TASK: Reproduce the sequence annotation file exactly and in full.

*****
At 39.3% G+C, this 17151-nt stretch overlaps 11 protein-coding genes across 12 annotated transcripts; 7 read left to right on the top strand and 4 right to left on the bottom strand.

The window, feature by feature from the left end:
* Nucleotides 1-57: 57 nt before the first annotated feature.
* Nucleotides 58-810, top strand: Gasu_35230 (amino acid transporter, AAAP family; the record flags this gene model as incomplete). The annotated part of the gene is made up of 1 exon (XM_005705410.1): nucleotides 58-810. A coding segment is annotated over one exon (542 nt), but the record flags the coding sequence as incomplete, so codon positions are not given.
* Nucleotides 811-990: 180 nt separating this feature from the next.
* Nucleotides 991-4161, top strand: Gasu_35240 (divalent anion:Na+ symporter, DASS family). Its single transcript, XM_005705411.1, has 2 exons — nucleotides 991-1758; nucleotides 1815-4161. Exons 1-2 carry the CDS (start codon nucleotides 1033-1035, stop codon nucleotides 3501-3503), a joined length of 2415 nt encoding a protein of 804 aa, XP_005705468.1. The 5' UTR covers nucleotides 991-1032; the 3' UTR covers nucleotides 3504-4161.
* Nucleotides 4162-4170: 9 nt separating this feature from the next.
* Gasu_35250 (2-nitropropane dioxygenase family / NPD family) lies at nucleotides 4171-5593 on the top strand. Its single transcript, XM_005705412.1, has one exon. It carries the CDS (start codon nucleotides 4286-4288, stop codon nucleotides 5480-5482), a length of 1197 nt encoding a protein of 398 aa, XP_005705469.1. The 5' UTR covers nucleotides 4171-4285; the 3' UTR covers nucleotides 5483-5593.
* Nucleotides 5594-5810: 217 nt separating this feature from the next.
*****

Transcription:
At 39.3% G+C, this 17151-nt stretch overlaps 11 protein-coding genes across 12 annotated transcripts; 7 read left to right on the top strand and 4 right to left on the bottom strand.

The window, feature by feature from the left end:
* Nucleotides 1-57: 57 nt before the first annotated feature.
* Nucleotides 58-810, top strand: Gasu_35230 (amino acid transporter, AAAP family; the record flags this gene model as incomplete). The annotated part of the gene is made up of 1 exon (XM_005705410.1): nucleotides 58-810. A coding segment is annotated over one exon (542 nt), but the record flags the coding sequence as incomplete, so codon positions are not given.
* Nucleotides 811-990: 180 nt separating this feature from the next.
* Nucleotides 991-4161, top strand: Gasu_35240 (divalent anion:Na+ symporter, DASS family). Its single transcript, XM_005705411.1, has 2 exons — nucleotides 991-1758; nucleotides 1815-4161. Exons 1-2 carry the CDS (start codon nucleotides 1033-1035, stop codon nucleotides 3501-3503), a joined length of 2415 nt encoding a protein of 804 aa, XP_005705468.1. The 5' UTR covers nucleotides 991-1032; the 3' UTR covers nucleotides 3504-4161.
* Nucleotides 4162-4170: 9 nt separating this feature from the next.
* Gasu_35250 (2-nitropropane dioxygenase family / NPD family) lies at nucleotides 4171-5593 on the top strand. Its single transcript, XM_005705412.1, has one exon. It carries the CDS (start codon nucleotides 4286-4288, stop codon nucleotides 5480-5482), a length of 1197 nt encoding a protein of 398 aa, XP_005705469.1. The 5' UTR covers nucleotides 4171-4285; the 3' UTR covers nucleotides 5483-5593.
* Nucleotides 5594-5810: 217 nt separating this feature from the next.